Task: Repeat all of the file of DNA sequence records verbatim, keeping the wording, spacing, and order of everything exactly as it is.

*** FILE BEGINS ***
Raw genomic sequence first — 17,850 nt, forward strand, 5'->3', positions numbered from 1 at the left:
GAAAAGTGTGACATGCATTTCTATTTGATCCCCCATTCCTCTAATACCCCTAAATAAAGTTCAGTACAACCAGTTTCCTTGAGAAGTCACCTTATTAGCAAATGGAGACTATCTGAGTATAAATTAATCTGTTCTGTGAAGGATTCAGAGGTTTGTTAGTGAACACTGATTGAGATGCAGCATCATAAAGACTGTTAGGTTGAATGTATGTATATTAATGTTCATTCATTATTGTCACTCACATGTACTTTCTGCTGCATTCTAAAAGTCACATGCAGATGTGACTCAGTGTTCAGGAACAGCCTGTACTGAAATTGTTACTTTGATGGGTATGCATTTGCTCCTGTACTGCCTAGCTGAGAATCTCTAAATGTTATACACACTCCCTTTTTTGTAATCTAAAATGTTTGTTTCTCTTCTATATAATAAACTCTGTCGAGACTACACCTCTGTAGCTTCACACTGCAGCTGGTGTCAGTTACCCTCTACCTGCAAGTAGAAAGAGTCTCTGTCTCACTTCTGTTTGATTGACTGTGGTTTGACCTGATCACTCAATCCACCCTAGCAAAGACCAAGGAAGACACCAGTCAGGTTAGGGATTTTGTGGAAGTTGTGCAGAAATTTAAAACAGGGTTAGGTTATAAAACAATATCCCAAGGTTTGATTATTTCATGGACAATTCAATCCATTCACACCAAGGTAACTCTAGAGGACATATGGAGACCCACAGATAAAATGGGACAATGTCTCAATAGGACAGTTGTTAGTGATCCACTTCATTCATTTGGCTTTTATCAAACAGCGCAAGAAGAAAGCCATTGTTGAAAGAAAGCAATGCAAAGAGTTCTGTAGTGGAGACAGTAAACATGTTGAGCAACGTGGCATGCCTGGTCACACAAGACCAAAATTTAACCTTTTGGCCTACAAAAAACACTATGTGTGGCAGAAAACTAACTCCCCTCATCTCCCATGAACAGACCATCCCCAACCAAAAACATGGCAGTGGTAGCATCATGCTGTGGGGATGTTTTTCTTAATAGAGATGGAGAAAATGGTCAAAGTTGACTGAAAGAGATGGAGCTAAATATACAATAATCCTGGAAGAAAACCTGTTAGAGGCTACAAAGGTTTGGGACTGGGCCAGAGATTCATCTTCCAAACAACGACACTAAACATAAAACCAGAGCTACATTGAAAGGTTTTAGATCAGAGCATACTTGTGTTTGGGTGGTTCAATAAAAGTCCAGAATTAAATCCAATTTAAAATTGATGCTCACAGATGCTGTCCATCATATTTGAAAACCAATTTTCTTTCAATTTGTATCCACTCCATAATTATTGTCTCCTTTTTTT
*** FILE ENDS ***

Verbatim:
Raw genomic sequence first — 17,850 nt, forward strand, 5'->3', positions numbered from 1 at the left:
GAAAAGTGTGACATGCATTTCTATTTGATCCCCCATTCCTCTAATACCCCTAAATAAAGTTCAGTACAACCAGTTTCCTTGAGAAGTCACCTTATTAGCAAATGGAGACTATCTGAGTATAAATTAATCTGTTCTGTGAAGGATTCAGAGGTTTGTTAGTGAACACTGATTGAGATGCAGCATCATAAAGACTGTTAGGTTGAATGTATGTATATTAATGTTCATTCATTATTGTCACTCACATGTACTTTCTGCTGCATTCTAAAAGTCACATGCAGATGTGACTCAGTGTTCAGGAACAGCCTGTACTGAAATTGTTACTTTGATGGGTATGCATTTGCTCCTGTACTGCCTAGCTGAGAATCTCTAAATGTTATACACACTCCCTTTTTTGTAATCTAAAATGTTTGTTTCTCTTCTATATAATAAACTCTGTCGAGACTACACCTCTGTAGCTTCACACTGCAGCTGGTGTCAGTTACCCTCTACCTGCAAGTAGAAAGAGTCTCTGTCTCACTTCTGTTTGATTGACTGTGGTTTGACCTGATCACTCAATCCACCCTAGCAAAGACCAAGGAAGACACCAGTCAGGTTAGGGATTTTGTGGAAGTTGTGCAGAAATTTAAAACAGGGTTAGGTTATAAAACAATATCCCAAGGTTTGATTATTTCATGGACAATTCAATCCATTCACACCAAGGTAACTCTAGAGGACATATGGAGACCCACAGATAAAATGGGACAATGTCTCAATAGGACAGTTGTTAGTGATCCACTTCATTCATTTGGCTTTTATCAAACAGCGCAAGAAGAAAGCCATTGTTGAAAGAAAGCAATGCAAAGAGTTCTGTAGTGGAGACAGTAAACATGTTGAGCAACGTGGCATGCCTGGTCACACAAGACCAAAATTTAACCTTTTGGCCTACAAAAAACACTATGTGTGGCAGAAAACTAACTCCCCTCATCTCCCATGAACAGACCATCCCCAACCAAAAACATGGCAGTGGTAGCATCATGCTGTGGGGATGTTTTTCTTAATAGAGATGGAGAAAATGGTCAAAGTTGACTGAAAGAGATGGAGCTAAATATACAATAATCCTGGAAGAAAACCTGTTAGAGGCTACAAAGGTTTGGGACTGGGCCAGAGATTCATCTTCCAAACAACGACACTAAACATAAAACCAGAGCTACATTGAAAGGTTTTAGATCAGAGCATACTTGTGTTTGGGTGGTTCAATAAAAGTCCAGAATTAAATCCAATTTAAAATTGATGCTCACAGATGCTGTCCATCATATTTGAAAACCAATTTTCTTTCAATTTGTATCCACTCCATAATTATTGTCTCCTTTTTTT